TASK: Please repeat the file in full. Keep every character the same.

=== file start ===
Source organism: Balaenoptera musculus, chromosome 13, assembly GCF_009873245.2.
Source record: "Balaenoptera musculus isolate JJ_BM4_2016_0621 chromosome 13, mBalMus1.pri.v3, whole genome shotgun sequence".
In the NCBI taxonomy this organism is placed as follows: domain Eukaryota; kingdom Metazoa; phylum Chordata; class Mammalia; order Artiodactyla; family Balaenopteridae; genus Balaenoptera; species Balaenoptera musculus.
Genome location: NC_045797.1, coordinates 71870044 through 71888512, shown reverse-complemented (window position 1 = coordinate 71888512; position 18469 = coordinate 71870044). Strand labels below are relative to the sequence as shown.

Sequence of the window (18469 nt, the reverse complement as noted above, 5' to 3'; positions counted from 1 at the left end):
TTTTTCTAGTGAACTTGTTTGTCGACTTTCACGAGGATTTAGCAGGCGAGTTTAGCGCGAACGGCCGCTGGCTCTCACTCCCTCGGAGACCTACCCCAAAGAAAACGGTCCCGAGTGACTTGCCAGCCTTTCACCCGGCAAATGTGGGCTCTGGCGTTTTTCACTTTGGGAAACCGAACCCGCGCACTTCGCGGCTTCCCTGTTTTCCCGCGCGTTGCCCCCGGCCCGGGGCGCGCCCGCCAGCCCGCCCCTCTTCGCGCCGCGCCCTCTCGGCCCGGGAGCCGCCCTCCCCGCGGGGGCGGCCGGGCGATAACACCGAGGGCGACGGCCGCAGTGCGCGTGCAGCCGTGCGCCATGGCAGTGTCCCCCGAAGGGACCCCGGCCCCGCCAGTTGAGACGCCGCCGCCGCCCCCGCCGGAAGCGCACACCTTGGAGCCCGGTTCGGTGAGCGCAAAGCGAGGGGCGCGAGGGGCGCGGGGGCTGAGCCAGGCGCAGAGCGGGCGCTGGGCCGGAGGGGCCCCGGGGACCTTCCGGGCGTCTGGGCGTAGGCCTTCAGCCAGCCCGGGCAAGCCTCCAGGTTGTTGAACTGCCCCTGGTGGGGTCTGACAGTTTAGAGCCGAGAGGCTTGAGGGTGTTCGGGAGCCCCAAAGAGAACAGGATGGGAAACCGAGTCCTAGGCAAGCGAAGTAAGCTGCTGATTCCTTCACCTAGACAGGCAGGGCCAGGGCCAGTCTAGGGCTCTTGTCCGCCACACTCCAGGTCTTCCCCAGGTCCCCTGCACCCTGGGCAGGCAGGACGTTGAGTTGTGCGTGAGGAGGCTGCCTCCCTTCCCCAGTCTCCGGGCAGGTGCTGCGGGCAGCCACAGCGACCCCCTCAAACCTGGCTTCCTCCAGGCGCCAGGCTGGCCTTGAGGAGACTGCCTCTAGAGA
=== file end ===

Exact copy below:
Source organism: Balaenoptera musculus, chromosome 13, assembly GCF_009873245.2.
Source record: "Balaenoptera musculus isolate JJ_BM4_2016_0621 chromosome 13, mBalMus1.pri.v3, whole genome shotgun sequence".
In the NCBI taxonomy this organism is placed as follows: domain Eukaryota; kingdom Metazoa; phylum Chordata; class Mammalia; order Artiodactyla; family Balaenopteridae; genus Balaenoptera; species Balaenoptera musculus.
Genome location: NC_045797.1, coordinates 71870044 through 71888512, shown reverse-complemented (window position 1 = coordinate 71888512; position 18469 = coordinate 71870044). Strand labels below are relative to the sequence as shown.

Sequence of the window (18469 nt, the reverse complement as noted above, 5' to 3'; positions counted from 1 at the left end):
TTTTTCTAGTGAACTTGTTTGTCGACTTTCACGAGGATTTAGCAGGCGAGTTTAGCGCGAACGGCCGCTGGCTCTCACTCCCTCGGAGACCTACCCCAAAGAAAACGGTCCCGAGTGACTTGCCAGCCTTTCACCCGGCAAATGTGGGCTCTGGCGTTTTTCACTTTGGGAAACCGAACCCGCGCACTTCGCGGCTTCCCTGTTTTCCCGCGCGTTGCCCCCGGCCCGGGGCGCGCCCGCCAGCCCGCCCCTCTTCGCGCCGCGCCCTCTCGGCCCGGGAGCCGCCCTCCCCGCGGGGGCGGCCGGGCGATAACACCGAGGGCGACGGCCGCAGTGCGCGTGCAGCCGTGCGCCATGGCAGTGTCCCCCGAAGGGACCCCGGCCCCGCCAGTTGAGACGCCGCCGCCGCCCCCGCCGGAAGCGCACACCTTGGAGCCCGGTTCGGTGAGCGCAAAGCGAGGGGCGCGAGGGGCGCGGGGGCTGAGCCAGGCGCAGAGCGGGCGCTGGGCCGGAGGGGCCCCGGGGACCTTCCGGGCGTCTGGGCGTAGGCCTTCAGCCAGCCCGGGCAAGCCTCCAGGTTGTTGAACTGCCCCTGGTGGGGTCTGACAGTTTAGAGCCGAGAGGCTTGAGGGTGTTCGGGAGCCCCAAAGAGAACAGGATGGGAAACCGAGTCCTAGGCAAGCGAAGTAAGCTGCTGATTCCTTCACCTAGACAGGCAGGGCCAGGGCCAGTCTAGGGCTCTTGTCCGCCACACTCCAGGTCTTCCCCAGGTCCCCTGCACCCTGGGCAGGCAGGACGTTGAGTTGTGCGTGAGGAGGCTGCCTCCCTTCCCCAGTCTCCGGGCAGGTGCTGCGGGCAGCCACAGCGACCCCCTCAAACCTGGCTTCCTCCAGGCGCCAGGCTGGCCTTGAGGAGACTGCCTCTAGAGA